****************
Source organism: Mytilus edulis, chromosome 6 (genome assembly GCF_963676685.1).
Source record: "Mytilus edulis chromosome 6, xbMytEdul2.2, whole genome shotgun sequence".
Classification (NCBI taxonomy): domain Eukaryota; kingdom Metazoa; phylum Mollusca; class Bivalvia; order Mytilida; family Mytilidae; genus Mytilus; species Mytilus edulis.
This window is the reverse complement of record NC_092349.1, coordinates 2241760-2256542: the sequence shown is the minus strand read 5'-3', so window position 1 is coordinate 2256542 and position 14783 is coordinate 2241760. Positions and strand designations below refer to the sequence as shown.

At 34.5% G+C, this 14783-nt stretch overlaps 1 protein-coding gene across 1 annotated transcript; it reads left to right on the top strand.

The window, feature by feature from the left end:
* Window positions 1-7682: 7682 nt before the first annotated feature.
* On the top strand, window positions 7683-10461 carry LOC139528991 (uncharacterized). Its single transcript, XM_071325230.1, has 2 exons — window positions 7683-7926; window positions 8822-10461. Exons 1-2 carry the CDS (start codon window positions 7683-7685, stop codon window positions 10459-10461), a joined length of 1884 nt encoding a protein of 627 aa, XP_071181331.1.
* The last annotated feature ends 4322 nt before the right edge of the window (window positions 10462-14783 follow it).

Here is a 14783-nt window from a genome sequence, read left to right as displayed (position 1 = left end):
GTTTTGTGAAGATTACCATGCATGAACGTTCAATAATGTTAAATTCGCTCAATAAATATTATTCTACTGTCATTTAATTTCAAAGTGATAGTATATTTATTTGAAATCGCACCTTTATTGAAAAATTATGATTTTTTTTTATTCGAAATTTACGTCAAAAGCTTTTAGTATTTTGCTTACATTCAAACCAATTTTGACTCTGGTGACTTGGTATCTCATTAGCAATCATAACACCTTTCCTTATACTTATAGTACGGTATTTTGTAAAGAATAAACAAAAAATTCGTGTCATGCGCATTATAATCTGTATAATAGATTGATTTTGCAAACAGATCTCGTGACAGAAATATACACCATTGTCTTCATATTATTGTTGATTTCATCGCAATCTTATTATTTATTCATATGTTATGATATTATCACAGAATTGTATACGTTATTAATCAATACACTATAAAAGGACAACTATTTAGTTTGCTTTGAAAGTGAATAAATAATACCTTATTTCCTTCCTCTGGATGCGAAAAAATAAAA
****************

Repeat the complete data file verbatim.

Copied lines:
Source organism: Mytilus edulis, chromosome 6 (genome assembly GCF_963676685.1).
Source record: "Mytilus edulis chromosome 6, xbMytEdul2.2, whole genome shotgun sequence".
Classification (NCBI taxonomy): domain Eukaryota; kingdom Metazoa; phylum Mollusca; class Bivalvia; order Mytilida; family Mytilidae; genus Mytilus; species Mytilus edulis.
This window is the reverse complement of record NC_092349.1, coordinates 2241760-2256542: the sequence shown is the minus strand read 5'-3', so window position 1 is coordinate 2256542 and position 14783 is coordinate 2241760. Positions and strand designations below refer to the sequence as shown.

At 34.5% G+C, this 14783-nt stretch overlaps 1 protein-coding gene across 1 annotated transcript; it reads left to right on the top strand.

The window, feature by feature from the left end:
* Window positions 1-7682: 7682 nt before the first annotated feature.
* On the top strand, window positions 7683-10461 carry LOC139528991 (uncharacterized). Its single transcript, XM_071325230.1, has 2 exons — window positions 7683-7926; window positions 8822-10461. Exons 1-2 carry the CDS (start codon window positions 7683-7685, stop codon window positions 10459-10461), a joined length of 1884 nt encoding a protein of 627 aa, XP_071181331.1.
* The last annotated feature ends 4322 nt before the right edge of the window (window positions 10462-14783 follow it).

Here is a 14783-nt window from a genome sequence, read left to right as displayed (position 1 = left end):
GTTTTGTGAAGATTACCATGCATGAACGTTCAATAATGTTAAATTCGCTCAATAAATATTATTCTACTGTCATTTAATTTCAAAGTGATAGTATATTTATTTGAAATCGCACCTTTATTGAAAAATTATGATTTTTTTTTATTCGAAATTTACGTCAAAAGCTTTTAGTATTTTGCTTACATTCAAACCAATTTTGACTCTGGTGACTTGGTATCTCATTAGCAATCATAACACCTTTCCTTATACTTATAGTACGGTATTTTGTAAAGAATAAACAAAAAATTCGTGTCATGCGCATTATAATCTGTATAATAGATTGATTTTGCAAACAGATCTCGTGACAGAAATATACACCATTGTCTTCATATTATTGTTGATTTCATCGCAATCTTATTATTTATTCATATGTTATGATATTATCACAGAATTGTATACGTTATTAATCAATACACTATAAAAGGACAACTATTTAGTTTGCTTTGAAAGTGAATAAATAATACCTTATTTCCTTCCTCTGGATGCGAAAAAATAAAA